For as long as I can remember, I have been awed by a beautiful singing voice. Certain song/voice combinations stop me in my tracks, pull me in like some sort of powerful vortex (does a vortex suck people in? that may be scientifically inaccurate, but you get my point), and stir up a sense of elation.
A beautiful and powerful singing voice actually initiates a physical reaction in me: I feel like my chest and heart swell, I have sharp focus, and –often–I get misty-eyed or cry.
I experience something similar when I’m hiking and see a mountain range. These sights of the outdoors, like some singing voices, bring me to a state of awe. And, when I hear about acts of immense courage.
In my professional life, creativity brings about something similar to awe. For example, when I participate in a workshop or other offering in which the facilitator uses creativity in powerful ways.
I was interested to learn that research has found that awe can make people happier and healthier. Awe, it seems, has benefits that range from being more concerned with others, feeling more humble, and positive physical effects. This post by the Greater Good Science Center at Berkeley provides a good summary of some research in this area.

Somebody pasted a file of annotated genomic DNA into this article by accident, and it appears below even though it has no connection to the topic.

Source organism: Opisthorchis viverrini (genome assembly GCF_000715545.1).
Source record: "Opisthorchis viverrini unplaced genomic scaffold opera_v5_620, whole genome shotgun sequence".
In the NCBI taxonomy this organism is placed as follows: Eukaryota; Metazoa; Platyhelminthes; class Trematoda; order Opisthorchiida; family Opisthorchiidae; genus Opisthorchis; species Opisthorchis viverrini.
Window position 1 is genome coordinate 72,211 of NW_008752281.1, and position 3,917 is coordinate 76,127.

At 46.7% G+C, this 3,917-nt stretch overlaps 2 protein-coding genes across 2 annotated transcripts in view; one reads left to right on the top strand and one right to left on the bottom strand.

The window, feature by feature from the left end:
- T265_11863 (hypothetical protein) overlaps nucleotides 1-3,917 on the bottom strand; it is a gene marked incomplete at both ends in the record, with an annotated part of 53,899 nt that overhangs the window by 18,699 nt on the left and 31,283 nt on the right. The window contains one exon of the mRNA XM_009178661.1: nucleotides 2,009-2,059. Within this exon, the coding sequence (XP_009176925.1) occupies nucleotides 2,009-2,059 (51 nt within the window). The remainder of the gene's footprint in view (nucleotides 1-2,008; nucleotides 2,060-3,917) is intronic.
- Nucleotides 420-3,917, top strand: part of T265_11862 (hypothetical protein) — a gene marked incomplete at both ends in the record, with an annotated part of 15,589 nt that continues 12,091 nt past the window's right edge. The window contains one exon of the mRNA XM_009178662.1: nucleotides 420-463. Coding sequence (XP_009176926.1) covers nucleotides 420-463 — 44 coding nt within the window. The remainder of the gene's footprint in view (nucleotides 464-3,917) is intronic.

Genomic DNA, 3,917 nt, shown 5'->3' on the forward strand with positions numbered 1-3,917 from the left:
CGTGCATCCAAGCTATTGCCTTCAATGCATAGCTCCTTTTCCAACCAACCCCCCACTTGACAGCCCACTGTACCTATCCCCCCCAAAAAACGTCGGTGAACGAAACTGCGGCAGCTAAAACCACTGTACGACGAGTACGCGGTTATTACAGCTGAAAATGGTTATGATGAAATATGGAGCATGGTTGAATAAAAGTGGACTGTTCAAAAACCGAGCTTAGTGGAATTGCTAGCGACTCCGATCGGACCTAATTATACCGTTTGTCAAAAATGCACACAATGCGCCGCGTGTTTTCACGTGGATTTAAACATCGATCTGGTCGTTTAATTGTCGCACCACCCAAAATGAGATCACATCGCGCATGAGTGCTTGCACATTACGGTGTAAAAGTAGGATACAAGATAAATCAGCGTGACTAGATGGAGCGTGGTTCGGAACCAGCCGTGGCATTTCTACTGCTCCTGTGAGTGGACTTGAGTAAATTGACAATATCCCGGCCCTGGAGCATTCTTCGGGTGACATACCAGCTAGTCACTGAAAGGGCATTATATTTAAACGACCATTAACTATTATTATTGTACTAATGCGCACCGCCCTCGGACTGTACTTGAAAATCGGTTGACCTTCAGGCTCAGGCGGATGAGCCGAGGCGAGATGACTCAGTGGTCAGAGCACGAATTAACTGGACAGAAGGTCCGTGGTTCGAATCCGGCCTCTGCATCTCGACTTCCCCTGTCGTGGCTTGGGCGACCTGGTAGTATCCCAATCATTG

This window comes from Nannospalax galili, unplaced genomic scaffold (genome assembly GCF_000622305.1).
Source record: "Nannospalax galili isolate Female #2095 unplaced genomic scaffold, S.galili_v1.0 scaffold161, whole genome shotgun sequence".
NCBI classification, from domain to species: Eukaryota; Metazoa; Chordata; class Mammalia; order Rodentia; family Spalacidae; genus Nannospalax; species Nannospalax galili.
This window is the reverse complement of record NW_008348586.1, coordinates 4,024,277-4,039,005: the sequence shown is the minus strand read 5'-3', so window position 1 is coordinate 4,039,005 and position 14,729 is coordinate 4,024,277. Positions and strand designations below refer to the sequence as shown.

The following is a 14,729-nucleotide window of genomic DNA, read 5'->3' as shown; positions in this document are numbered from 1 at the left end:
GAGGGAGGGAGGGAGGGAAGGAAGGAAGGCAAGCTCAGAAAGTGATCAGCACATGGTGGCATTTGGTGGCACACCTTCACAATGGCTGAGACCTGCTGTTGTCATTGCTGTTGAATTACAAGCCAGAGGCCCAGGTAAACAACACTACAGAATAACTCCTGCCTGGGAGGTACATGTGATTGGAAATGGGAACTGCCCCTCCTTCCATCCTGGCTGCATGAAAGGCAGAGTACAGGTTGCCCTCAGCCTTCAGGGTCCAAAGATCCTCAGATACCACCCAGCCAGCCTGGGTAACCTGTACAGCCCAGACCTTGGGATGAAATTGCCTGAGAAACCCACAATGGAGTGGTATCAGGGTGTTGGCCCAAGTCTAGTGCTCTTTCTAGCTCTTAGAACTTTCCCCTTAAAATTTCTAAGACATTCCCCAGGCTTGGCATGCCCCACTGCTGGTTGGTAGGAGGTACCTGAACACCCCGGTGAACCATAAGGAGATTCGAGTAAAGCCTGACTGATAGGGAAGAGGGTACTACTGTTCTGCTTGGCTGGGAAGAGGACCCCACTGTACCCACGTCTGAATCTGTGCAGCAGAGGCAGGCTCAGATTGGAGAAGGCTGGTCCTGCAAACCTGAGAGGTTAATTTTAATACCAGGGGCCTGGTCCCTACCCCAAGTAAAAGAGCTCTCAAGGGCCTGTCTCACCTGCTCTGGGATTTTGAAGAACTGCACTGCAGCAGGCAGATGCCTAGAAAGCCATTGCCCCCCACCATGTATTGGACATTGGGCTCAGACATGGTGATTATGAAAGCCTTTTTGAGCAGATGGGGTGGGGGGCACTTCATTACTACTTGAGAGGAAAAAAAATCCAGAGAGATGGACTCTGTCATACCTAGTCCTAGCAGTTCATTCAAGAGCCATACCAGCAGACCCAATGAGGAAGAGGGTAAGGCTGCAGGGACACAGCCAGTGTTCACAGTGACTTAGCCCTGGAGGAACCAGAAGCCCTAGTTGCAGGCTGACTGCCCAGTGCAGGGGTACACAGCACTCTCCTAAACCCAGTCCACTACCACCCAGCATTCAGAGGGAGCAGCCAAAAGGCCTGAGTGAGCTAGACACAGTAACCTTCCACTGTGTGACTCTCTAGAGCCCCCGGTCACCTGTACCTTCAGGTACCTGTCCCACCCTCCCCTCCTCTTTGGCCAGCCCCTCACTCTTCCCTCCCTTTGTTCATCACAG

Naturally, this has made me wonder how I might experience more awe…
Awe Isn’t Necessarily Good for You (Atlantic). Despite the title, this article looks largely at the benefits of awe. I like the varied perspectives it presents.
3 Ways to Experience More Awe in Your Life. Presents 3 do-able ways to experience more awe.
What inspires awe in you in your personal life? What about in your professional life? I’d love to hear what brings about this emotion/state in you. Let me know–I really enjoy hearing from my readers!
This post was inspired by my recent experience of attending Les Miserables, performed by secondary school students at Eric Hamber. It was so touching to see these teens put their ALL into this performance and many sang so, so beautifully.
Photo by Sergey Pesterev Unsplash